Old alluvium the sediments occurring on the elevated plains or terraces in the Bengal Basin. The major areas within Bangladesh containing the older alluvium are madhupur tract, barind tract and the lalmai hills. Apart from the major units there are occurrences of this alluvium in the Sylhet region. The sediments on these units vary significantly from those occurring on the flood or deltaic plains. They are characterised by intense weathering and easily identified by a typical reddish brown colour. There are a number of different opinions about the origin of these sediments. These areas lie 10 to 30m above the surrounding floodplains and are fault bounded. They stand above the monsoon flood levels and are drained by relatively few small rivers, which have developed distinctive, entrenched, tightly meandering courses. These areas are still tectonically active and are undergoing gradual slow upliftment. Ather view suggests that the terraces were simple topographic features developed by intense weathering due to monsoon rains. There is yet ather view that relates the origin of the terraces to Pleistocene sea level changes.

The term Old Alluvium does t exist in recent geological literature, but still does in geographical, soil and archaeological literatures. Geologically the sediments exposed on the Madhupur Tract are named as madhupur clay. Similar sediments from the Barind Tract are named as Barind Clay. However, the term Madhupur Clay is generally used to describe the characteristic red brown clay/silty-clay unit occurring on different parts of the country. [Kazi Matinuddin Ahmed]

Recent alluvium a general term for detrital material deposited during a comparatively recent geologic time by rivers or streams or found on alluvial fans, floodplains, etc. Alluvium consists of gravel, sand, silt, and clay and often contains organic matter that makes it a fertile soil. It does t include the subaqueous sediments of lakes and seas. Sand, silt and clay constitute the most dominant rock types of the alluvium. Boulders and pebbles of all sizes and carbonaceous wood intermix with the sand. The sand is mostly composed of quartz with subordinate ferromagnesian minerals and feldspar. As the floodplain slopes away from the base of the piedmont, the sand becomes finer and finer, loses its ferromagnesian minerals and feldspar and grade into very fine sand, silt and clay in the delta. The colour of the sand changes from yellowish and brownish to grey.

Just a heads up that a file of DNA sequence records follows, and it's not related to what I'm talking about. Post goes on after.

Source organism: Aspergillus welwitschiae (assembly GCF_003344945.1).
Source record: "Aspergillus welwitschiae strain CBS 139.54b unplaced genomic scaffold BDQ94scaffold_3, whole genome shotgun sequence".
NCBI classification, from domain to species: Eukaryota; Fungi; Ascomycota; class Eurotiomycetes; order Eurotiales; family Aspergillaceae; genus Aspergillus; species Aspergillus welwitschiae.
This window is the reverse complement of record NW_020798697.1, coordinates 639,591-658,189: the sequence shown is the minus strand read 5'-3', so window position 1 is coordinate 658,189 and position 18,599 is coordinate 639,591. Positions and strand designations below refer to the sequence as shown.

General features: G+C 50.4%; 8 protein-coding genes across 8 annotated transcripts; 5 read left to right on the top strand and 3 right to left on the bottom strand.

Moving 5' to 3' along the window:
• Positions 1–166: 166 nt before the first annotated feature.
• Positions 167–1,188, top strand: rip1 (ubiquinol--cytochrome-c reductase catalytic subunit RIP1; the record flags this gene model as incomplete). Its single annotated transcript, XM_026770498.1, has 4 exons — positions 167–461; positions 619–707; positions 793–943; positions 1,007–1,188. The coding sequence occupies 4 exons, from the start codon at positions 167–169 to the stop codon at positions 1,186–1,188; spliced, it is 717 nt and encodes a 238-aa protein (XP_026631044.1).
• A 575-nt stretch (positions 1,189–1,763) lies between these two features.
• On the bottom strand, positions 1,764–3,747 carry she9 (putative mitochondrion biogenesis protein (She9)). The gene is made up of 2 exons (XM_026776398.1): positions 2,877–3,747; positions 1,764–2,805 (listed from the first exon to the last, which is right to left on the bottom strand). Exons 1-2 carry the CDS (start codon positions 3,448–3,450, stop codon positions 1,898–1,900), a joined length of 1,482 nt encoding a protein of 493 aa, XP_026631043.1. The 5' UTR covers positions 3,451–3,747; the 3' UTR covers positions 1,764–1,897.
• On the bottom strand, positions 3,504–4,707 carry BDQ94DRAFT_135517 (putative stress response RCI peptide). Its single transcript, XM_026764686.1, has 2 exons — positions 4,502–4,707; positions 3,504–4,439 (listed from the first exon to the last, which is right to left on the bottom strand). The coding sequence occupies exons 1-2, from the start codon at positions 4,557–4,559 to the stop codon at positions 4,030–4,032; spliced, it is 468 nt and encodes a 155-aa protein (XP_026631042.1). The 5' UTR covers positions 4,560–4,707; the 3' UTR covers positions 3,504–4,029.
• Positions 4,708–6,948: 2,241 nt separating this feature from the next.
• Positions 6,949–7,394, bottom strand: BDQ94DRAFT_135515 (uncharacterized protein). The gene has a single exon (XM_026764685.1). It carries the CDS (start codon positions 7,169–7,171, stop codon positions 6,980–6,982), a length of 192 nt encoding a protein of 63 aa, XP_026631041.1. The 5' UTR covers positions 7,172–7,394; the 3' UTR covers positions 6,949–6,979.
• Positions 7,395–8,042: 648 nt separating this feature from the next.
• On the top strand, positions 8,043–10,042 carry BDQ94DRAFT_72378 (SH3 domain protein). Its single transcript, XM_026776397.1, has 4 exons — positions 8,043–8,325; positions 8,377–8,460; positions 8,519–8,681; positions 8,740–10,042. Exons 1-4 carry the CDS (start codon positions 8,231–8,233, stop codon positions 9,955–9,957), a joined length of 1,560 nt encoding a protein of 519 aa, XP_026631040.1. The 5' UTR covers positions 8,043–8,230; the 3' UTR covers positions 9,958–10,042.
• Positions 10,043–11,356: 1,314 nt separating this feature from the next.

The piedmont of the Dupi Tila hill ranges and the adjoining very gently sloping plains contain medium quality white to whitish glass sand almost free of ferromagnesian minerals, mica, and feldspar at shallow depths. Originally yellow and brown in colour, the Dupi Tila sand turns whitish and white due to reduction of iron oxide by constantly flowing acidic water containing organic acids, particularly humic acid derived from the decomposition of vegetal matters. White sand occurs as large and small pockets and lenses from Sylhet district to teknaf in Chittagong district. A few centimetres to several metres thick soil overlies many areas of the tableland and the hilly regions. Brown soil has developed on the tableland due to the weathering of the red clay. The soil, formed on the hills due to the weathering of Tertiary rocks is coloured grey. The Dupi Tila sediments produce brown soil.

corals and seashells consisting mostly of lamellibranchs and gastropods lie on and around st martin's island. Such invertebrates may be present in the sea all along the coast from the rth of Chittagong to Teknaf and in the sea around St Martin's Island. [Sifatul Quader Chowdhury]